“Community Keepers is one of the organisations we are proud to have partnered with as the
NDA to implement programmatic services and systems that do away with the scourge of gender based violence and femicide. This programme, in particular, focuses on a holistic approach that lends support to vulnerable children who are often the forgotten victims in cases of home and community based violence. Our funding approach speaks to a wide range of services that ultimately change behaviour to strengthen families and ensuring crime is not perpetrated in communities,” says Mrs Thamo Mzobe, Chief Executive Officer of National Development Agency.

Speaking ahead of the launch of the new GBV and Bullying awareness campaign, Community Keepers Chief Executive Officer Gerrit Laning said, “The funding from the National Development Agency enables Community Keepers to extend beyond brick and mortar; to reach learners, educators and parents nationally through the use of technology. The entire series of animations, videos, posters, worksheets and the how-to manual will be shared freely online for any organisation to use.

Mindful of the connectivity challenges in rural areas, we are partnering with mobile health clinics to take this campaign to rural areas where we will again share the material as a sort of “campaign-in-a-box”. We have a firm belief that once a funder invests in material, we have an obligation to share our knowledge, expertise and resources as widely as possible. Our dream is to partner with more funders and as many communities as possible, to extend this series as we build resilience and a culture of well-being. As an organisation we strive to live out the National Development Plan and the 2030 Agenda as we work hard to “leave no one behind” and to “endeavor to reach the furthest first.” Nobody should be denied access to mental health care because she or he is poor or lives in a remote place.”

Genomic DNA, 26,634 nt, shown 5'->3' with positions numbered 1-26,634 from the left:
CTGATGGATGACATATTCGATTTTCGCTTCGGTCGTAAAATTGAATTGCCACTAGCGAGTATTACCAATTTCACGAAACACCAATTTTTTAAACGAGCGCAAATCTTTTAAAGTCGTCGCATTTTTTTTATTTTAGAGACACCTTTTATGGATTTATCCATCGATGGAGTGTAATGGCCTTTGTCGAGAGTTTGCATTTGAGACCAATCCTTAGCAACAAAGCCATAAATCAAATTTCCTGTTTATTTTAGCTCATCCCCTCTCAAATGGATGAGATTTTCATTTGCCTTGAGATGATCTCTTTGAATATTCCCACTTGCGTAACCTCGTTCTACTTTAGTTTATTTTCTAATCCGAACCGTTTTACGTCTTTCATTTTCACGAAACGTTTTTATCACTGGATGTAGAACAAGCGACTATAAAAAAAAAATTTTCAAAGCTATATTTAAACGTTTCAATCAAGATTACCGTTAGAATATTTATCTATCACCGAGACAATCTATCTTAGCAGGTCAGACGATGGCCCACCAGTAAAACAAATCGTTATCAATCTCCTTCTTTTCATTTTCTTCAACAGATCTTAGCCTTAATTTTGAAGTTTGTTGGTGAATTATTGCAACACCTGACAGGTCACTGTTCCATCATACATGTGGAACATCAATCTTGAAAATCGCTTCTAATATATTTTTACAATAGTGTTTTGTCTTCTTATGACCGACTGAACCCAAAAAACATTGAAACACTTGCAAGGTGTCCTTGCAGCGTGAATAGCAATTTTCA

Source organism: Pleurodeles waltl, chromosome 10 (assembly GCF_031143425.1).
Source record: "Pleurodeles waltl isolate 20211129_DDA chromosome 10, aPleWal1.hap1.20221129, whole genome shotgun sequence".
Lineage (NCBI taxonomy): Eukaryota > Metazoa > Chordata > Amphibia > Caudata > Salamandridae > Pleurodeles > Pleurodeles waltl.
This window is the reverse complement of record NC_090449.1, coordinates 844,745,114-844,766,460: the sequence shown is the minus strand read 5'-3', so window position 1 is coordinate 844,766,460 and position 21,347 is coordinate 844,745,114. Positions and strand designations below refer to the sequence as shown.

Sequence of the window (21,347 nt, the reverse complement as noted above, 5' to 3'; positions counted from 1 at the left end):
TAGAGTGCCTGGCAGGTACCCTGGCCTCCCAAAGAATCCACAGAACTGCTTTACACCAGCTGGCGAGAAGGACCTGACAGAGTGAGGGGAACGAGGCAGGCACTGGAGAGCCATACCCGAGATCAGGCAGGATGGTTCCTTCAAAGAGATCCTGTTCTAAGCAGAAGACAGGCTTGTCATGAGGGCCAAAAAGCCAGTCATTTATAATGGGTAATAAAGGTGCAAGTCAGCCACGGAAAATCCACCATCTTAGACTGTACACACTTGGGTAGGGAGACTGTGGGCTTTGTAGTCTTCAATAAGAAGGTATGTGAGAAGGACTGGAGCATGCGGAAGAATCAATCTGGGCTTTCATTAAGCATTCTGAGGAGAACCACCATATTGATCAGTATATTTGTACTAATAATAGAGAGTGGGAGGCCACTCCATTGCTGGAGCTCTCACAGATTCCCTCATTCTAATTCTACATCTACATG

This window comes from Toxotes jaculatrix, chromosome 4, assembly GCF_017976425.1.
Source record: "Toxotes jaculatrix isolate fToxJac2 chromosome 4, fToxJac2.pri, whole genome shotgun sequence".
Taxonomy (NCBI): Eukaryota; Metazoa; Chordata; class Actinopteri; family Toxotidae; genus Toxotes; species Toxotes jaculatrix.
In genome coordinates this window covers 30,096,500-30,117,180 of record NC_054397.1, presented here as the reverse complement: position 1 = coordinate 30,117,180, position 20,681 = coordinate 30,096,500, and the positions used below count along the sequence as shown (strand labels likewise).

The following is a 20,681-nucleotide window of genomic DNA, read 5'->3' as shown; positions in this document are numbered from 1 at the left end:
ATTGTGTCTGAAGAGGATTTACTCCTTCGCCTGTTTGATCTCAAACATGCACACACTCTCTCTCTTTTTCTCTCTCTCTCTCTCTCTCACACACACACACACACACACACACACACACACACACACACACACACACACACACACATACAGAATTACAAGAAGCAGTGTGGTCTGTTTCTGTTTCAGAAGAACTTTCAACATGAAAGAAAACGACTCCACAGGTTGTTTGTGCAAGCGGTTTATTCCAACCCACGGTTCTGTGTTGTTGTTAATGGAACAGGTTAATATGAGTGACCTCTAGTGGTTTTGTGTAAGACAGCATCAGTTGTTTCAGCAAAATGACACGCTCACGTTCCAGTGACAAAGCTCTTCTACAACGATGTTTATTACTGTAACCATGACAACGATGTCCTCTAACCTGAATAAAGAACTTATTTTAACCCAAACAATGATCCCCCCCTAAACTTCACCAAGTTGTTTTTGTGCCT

Describing the campaign, media, marketing and funding executive, Meriel Bartlett explains:
“This is a multi-faceted campaign which is built around a series of 60-second animations as
conversation starters. These animations portray life as we know it, little cameos which all learners can relate to and yet expose the deep-seated attitudes and behaviours that need
addressing. Packaged together with each episode are posters, worksheets and workshops
on each topic. Material is developed in three languages, English Afrikaans and isiXhosa
and is age-appropriate, scoped for high school and primary school learners. In parallel, we
have a series of 14-minute videos for caregivers (educators, parents and guardians) as part
of our holistic approach to creating a culture of resilience and well-being,”
Emily Pillay, social worker and project manager says: “I am excited because, as a therapist,
it is encouraging to know that while we are working on the impacts of the issues in a
therapeutic context, we are also raising issues on a broader scale, hopefully creating
change.”